Maquina, having informed Thompson and myself that he should take us with
him, was very solicitous that we should bathe and scrub ourselves in the
same way with them, telling me that it would harden our skins, so that
the weapons of the enemy would not pierce them, but as we felt no great
inclination to amuse ourselves in this manner, we declined it.

The expedition consisted of forty canoes, carrying from ten to twenty
men each. Thompson and myself armed ourselves with cutlasses and
pistols, but the natives, although they had a plenty of European arms,
took with them only their daggers and cheetolths, with a few bows and
arrows, the latter being about a yard in length, and pointed with
copper, mussel-shell, or bone; the bows are four feet and a half long,
with strings made of whale sinew.

To go to A-y-chart, we ascended, from twenty to thirty miles,[120] a
river about the size of that of Tashees, the banks of which are high and
covered with wood. At midnight we came in sight of the village, which
was situated on the west bank near the shore, on a steep hill difficult
of access, and well calculated for defence. It consisted of fifteen or
sixteen houses, smaller than those at Nootka, and built in the same
style, but compactly placed. By Maquina's directions, the attack was
deferred until the first appearance of dawn, as he said that was the
time when men slept the soundest.

At length, all being ready for the attack, we landed with the greatest
silence, and, going around so as to come upon the foe in the rear,
clambered up the hill, and while the natives, as is their custom,
entered the several huts creeping on all-fours, my comrade and myself
stationed ourselves without to intercept those who should attempt to
escape or come to the aid of their friends. I wished, if possible, not
to stain my hands in the blood of any fellow-creature; and though
Thompson would gladly have put to death all the savages in the country,
he was too brave to think of attacking a sleeping enemy.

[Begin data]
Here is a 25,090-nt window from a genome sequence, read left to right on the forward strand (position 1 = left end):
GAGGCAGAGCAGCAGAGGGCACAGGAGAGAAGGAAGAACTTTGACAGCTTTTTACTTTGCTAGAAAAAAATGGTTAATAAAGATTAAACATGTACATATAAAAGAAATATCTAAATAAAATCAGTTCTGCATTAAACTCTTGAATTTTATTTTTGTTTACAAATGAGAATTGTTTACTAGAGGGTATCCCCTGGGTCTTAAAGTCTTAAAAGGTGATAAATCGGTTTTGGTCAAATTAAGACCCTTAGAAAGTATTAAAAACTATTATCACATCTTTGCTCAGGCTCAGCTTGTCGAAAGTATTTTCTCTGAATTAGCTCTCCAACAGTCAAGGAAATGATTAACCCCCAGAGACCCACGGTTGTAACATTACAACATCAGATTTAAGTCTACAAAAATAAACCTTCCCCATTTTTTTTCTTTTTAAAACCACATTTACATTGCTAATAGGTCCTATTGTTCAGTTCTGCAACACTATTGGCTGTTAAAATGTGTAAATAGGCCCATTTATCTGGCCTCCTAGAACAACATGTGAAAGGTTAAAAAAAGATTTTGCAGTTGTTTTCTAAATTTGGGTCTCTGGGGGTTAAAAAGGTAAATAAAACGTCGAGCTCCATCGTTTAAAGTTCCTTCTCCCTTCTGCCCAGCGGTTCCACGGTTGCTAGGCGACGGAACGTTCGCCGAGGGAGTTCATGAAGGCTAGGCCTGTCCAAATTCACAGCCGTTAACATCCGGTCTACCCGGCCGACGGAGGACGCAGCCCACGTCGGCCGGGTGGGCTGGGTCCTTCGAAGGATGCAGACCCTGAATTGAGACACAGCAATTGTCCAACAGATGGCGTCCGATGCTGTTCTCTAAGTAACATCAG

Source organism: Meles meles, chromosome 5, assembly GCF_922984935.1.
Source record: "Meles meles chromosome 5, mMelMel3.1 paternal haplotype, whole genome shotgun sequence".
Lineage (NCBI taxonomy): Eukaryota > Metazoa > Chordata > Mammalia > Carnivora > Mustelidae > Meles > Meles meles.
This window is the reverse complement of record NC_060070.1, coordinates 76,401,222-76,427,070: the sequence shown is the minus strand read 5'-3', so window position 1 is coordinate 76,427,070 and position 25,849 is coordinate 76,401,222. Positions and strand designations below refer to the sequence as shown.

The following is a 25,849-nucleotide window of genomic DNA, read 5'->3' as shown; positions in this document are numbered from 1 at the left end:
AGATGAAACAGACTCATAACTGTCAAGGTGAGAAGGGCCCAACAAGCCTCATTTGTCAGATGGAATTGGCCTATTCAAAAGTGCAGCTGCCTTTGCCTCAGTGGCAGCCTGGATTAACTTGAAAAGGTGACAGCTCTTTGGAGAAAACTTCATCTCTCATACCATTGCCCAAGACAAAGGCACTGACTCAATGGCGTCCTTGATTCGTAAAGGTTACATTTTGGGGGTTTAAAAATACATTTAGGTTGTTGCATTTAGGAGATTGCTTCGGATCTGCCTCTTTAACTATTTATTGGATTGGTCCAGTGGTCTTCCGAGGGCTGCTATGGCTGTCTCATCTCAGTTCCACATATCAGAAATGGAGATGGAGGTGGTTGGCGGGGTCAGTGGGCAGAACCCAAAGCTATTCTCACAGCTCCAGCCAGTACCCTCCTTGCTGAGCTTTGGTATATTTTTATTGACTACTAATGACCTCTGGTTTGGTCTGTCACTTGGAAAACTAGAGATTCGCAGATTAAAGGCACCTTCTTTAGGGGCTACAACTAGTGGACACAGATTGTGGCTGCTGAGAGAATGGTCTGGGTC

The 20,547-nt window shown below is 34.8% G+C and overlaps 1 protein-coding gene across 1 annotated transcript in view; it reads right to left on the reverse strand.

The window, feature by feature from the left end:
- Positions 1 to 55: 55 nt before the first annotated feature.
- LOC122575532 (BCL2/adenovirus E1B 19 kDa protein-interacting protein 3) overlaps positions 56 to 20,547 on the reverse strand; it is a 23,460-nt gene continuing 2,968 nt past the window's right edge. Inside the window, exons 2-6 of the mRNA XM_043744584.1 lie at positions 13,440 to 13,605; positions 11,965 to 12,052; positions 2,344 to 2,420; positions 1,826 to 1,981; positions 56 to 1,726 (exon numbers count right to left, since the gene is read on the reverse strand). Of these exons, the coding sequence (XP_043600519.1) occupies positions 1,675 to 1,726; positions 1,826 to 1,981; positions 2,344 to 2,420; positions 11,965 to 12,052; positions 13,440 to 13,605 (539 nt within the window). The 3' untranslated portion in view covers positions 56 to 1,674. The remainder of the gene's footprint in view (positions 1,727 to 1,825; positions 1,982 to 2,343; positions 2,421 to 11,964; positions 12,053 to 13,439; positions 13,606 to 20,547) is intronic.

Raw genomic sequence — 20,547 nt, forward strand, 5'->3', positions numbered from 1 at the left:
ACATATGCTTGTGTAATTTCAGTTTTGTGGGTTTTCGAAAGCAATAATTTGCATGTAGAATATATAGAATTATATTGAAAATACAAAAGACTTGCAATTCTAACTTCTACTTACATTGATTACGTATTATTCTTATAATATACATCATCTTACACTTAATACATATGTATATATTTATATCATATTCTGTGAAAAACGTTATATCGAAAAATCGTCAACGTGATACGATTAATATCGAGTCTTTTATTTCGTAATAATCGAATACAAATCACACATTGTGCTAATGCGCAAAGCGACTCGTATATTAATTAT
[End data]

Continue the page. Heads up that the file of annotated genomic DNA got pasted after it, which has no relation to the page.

Having entered the houses, on the war-whoop being given by Maquina as he
seized the head of the chief and gave him the fatal blow, all proceeded
to the work of death. The A-y-charts, being thus surprised, were unable
to make resistance, and, with the exception of a very few who were so
fortunate as to make their escape, were all killed, or taken prisoners
on condition of becoming slaves to their captors. I had the good fortune
to take four captives, whom Maquina, as a favour, permitted me to
consider as mine, and occasionally employ them in fishing for me. As for
Thompson, who thirsted for revenge, he had no wish to take any
prisoners, but with his cutlass, the only weapon he would employ against
them, succeeded in killing seven stout fellows who came to attack him,
an act which obtained him great credit with Maquina and the chiefs, who
after this held him in much higher estimation, and gave him the
appellation of "Chehiel-suma-har," it being the name of a very
celebrated warrior of their nation in ancient times, whose exploits were
the constant theme of their praise.

After having put to death all the old and infirm of either sex, as is
the barbarous practice of these people, and destroyed the buildings, we
re-embarked with our booty in our canoes for Nootka, where we were
received with great demonstrations of joy by the women and children,
accompanying our war-song with a most furious drumming on the houses.
The next day a great feast was given by Maquina in celebration of his
victory, which was terminated, as usual, with a dance by
Sat-sat-sok-sis.[121]

Repeated applications had been made to Maquina by a number of kings or
chiefs to purchase me, especially after he had showed them the harpoon I
had made for him, which he took much pride in, but he constantly refused
to part with me on any terms. Among these, the king of the Wickinninish